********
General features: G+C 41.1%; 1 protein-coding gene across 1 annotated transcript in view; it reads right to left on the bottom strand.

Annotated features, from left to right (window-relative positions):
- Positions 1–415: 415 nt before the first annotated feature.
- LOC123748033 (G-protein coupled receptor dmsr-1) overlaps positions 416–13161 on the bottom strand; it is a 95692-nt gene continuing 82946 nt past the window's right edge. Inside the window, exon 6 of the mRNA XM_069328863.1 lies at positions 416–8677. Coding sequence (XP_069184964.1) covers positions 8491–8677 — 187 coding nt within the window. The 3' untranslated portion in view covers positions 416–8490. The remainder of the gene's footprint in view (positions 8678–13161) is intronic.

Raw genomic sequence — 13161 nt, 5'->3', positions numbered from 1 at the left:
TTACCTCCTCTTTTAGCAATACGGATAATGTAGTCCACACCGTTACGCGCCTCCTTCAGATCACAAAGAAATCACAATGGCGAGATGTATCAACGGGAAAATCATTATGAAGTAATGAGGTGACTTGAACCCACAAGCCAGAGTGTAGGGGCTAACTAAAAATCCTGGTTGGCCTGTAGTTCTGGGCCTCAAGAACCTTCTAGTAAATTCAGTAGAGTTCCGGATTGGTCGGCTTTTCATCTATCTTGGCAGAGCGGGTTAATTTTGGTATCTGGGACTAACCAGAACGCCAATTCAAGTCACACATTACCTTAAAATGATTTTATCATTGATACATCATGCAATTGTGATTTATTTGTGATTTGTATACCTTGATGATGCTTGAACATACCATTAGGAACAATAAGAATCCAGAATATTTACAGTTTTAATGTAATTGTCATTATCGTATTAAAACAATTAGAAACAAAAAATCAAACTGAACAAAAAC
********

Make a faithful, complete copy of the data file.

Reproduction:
General features: G+C 41.1%; 1 protein-coding gene across 1 annotated transcript in view; it reads right to left on the bottom strand.

Annotated features, from left to right (window-relative positions):
- Positions 1–415: 415 nt before the first annotated feature.
- LOC123748033 (G-protein coupled receptor dmsr-1) overlaps positions 416–13161 on the bottom strand; it is a 95692-nt gene continuing 82946 nt past the window's right edge. Inside the window, exon 6 of the mRNA XM_069328863.1 lies at positions 416–8677. Coding sequence (XP_069184964.1) covers positions 8491–8677 — 187 coding nt within the window. The 3' untranslated portion in view covers positions 416–8490. The remainder of the gene's footprint in view (positions 8678–13161) is intronic.

Raw genomic sequence — 13161 nt, 5'->3', positions numbered from 1 at the left:
TTACCTCCTCTTTTAGCAATACGGATAATGTAGTCCACACCGTTACGCGCCTCCTTCAGATCACAAAGAAATCACAATGGCGAGATGTATCAACGGGAAAATCATTATGAAGTAATGAGGTGACTTGAACCCACAAGCCAGAGTGTAGGGGCTAACTAAAAATCCTGGTTGGCCTGTAGTTCTGGGCCTCAAGAACCTTCTAGTAAATTCAGTAGAGTTCCGGATTGGTCGGCTTTTCATCTATCTTGGCAGAGCGGGTTAATTTTGGTATCTGGGACTAACCAGAACGCCAATTCAAGTCACACATTACCTTAAAATGATTTTATCATTGATACATCATGCAATTGTGATTTATTTGTGATTTGTATACCTTGATGATGCTTGAACATACCATTAGGAACAATAAGAATCCAGAATATTTACAGTTTTAATGTAATTGTCATTATCGTATTAAAACAATTAGAAACAAAAAATCAAACTGAACAAAAAC